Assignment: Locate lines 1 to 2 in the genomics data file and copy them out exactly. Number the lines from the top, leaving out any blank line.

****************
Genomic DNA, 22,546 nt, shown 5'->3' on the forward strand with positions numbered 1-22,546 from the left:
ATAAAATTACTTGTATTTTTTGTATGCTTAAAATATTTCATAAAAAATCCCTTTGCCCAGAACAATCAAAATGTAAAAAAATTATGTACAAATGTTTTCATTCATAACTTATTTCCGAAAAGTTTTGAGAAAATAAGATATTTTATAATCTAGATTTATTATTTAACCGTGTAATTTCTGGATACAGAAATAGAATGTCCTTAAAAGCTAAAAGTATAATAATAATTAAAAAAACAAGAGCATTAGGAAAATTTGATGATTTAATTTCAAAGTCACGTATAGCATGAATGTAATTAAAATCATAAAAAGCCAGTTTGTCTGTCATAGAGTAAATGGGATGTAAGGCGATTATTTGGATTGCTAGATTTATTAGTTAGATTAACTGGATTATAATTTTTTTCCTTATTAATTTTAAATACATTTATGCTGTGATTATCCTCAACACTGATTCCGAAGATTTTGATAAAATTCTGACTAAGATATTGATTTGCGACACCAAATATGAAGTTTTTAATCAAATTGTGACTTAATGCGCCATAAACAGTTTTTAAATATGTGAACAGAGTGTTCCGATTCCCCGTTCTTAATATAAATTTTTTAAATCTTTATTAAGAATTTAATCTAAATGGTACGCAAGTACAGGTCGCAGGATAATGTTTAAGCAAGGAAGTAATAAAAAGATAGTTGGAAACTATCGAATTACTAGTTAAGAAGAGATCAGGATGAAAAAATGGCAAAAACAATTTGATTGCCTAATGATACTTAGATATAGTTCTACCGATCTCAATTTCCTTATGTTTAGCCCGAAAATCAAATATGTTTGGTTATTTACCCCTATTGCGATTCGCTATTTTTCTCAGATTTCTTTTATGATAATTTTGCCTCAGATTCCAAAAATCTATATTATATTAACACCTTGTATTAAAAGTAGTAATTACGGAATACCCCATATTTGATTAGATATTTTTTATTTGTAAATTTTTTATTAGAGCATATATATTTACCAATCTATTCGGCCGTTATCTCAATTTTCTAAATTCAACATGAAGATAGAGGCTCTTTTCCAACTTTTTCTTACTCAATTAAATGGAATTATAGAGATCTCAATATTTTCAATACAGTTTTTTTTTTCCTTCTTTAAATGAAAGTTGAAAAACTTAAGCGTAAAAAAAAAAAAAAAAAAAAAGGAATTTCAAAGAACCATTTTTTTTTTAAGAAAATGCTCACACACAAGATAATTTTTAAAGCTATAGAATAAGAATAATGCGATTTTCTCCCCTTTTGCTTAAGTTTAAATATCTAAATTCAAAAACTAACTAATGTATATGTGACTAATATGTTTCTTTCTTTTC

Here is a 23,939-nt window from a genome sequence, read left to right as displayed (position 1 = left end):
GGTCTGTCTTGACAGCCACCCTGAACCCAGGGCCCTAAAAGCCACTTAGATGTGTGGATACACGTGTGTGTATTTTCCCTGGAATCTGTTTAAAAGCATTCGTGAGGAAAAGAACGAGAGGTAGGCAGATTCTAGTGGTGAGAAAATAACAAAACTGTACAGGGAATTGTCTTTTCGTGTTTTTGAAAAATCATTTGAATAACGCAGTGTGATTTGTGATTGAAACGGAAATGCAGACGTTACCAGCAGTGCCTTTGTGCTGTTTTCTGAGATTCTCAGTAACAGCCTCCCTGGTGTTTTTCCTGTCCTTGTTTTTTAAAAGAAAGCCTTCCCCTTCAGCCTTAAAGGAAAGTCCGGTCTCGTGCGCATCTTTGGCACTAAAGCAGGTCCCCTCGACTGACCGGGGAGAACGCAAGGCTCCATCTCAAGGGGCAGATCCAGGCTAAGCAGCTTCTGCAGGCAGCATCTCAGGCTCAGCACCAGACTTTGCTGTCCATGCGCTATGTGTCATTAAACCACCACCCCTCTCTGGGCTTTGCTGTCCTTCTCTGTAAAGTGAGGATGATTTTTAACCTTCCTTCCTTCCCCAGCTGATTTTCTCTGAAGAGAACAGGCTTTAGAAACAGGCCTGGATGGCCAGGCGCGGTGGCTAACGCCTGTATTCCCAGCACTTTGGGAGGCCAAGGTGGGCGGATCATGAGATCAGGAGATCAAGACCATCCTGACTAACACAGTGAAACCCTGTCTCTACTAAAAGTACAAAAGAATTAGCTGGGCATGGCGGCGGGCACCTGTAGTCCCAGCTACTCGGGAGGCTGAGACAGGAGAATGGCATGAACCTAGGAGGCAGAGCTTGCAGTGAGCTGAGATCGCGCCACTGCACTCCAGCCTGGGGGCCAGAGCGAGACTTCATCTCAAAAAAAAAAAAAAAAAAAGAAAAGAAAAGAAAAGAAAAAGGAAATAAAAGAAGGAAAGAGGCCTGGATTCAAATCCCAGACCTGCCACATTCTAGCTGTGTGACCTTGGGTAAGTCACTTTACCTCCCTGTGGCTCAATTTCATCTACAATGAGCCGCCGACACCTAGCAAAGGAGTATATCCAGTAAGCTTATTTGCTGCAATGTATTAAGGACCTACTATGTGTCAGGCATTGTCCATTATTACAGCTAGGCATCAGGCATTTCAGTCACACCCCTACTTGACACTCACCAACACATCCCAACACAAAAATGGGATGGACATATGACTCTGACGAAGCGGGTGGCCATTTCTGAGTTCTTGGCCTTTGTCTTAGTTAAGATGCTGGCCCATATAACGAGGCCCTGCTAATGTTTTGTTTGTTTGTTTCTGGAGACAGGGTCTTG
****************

Genomic DNA, 22,546 nt, shown 5'->3' on the forward strand with positions numbered 1-22,546 from the left:
ATAAAATTACTTGTATTTTTTGTATGCTTAAAATATTTCATAAAAAATCCCTTTGCCCAGAACAATCAAAATGTAAAAAAATTATGTACAAATGTTTTCATTCATAACTTATTTCCGAAAAGTTTTGAGAAAATAAGATATTTTATAATCTAGATTTATTATTTAACCGTGTAATTTCTGGATACAGAAATAGAATGTCCTTAAAAGCTAAAAGTATAATAATAATTAAAAAAACAAGAGCATTAGGAAAATTTGATGATTTAATTTCAAAGTCACGTATAGCATGAATGTAATTAAAATCATAAAAAGCCAGTTTGTCTGTCATAGAGTAAATGGGATGTAAGGCGATTATTTGGATTGCTAGATTTATTAGTTAGATTAACTGGATTATAATTTTTTTCCTTATTAATTTTAAATACATTTATGCTGTGATTATCCTCAACACTGATTCCGAAGATTTTGATAAAATTCTGACTAAGATATTGATTTGCGACACCAAATATGAAGTTTTTAATCAAATTGTGACTTAATGCGCCATAAACAGTTTTTAAATATGTGAACAGAGTGTTCCGATTCCCCGTTCTTAATATAAATTTTTTAAATCTTTATTAAGAATTTAATCTAAATGGTACGCAAGTACAGGTCGCAGGATAATGTTTAAGCAAGGAAGTAATAAAAAGATAGTTGGAAACTATCGAATTACTAGTTAAGAAGAGATCAGGATGAAAAAATGGCAAAAACAATTTGATTGCCTAATGATACTTAGATATAGTTCTACCGATCTCAATTTCCTTATGTTTAGCCCGAAAATCAAATATGTTTGGTTATTTACCCCTATTGCGATTCGCTATTTTTCTCAGATTTCTTTTATGATAATTTTGCCTCAGATTCCAAAAATCTATATTATATTAACACCTTGTATTAAAAGTAGTAATTACGGAATACCCCATATTTGATTAGATATTTTTTATTTGTAAATTTTTTATTAGAGCATATATATTTACCAATCTATTCGGCCGTTATCTCAATTTTCTAAATTCAACATGAAGATAGAGGCTCTTTTCCAACTTTTTCTTACTCAATTAAATGGAATTATAGAGATCTCAATATTTTCAATACAGTTTTTTTTTTCCTTCTTTAAATGAAAGTTGAAAAACTTAAGCGTAAAAAAAAAAAAAAAAAAAAAGGAATTTCAAAGAACCATTTTTTTTTTAAGAAAATGCTCACACACAAGATAATTTTTAAAGCTATAGAATAAGAATAATGCGATTTTCTCCCCTTTTGCTTAAGTTTAAATATCTAAATTCAAAAACTAACTAATGTATATGTGACTAATATGTTTCTTTCTTTTC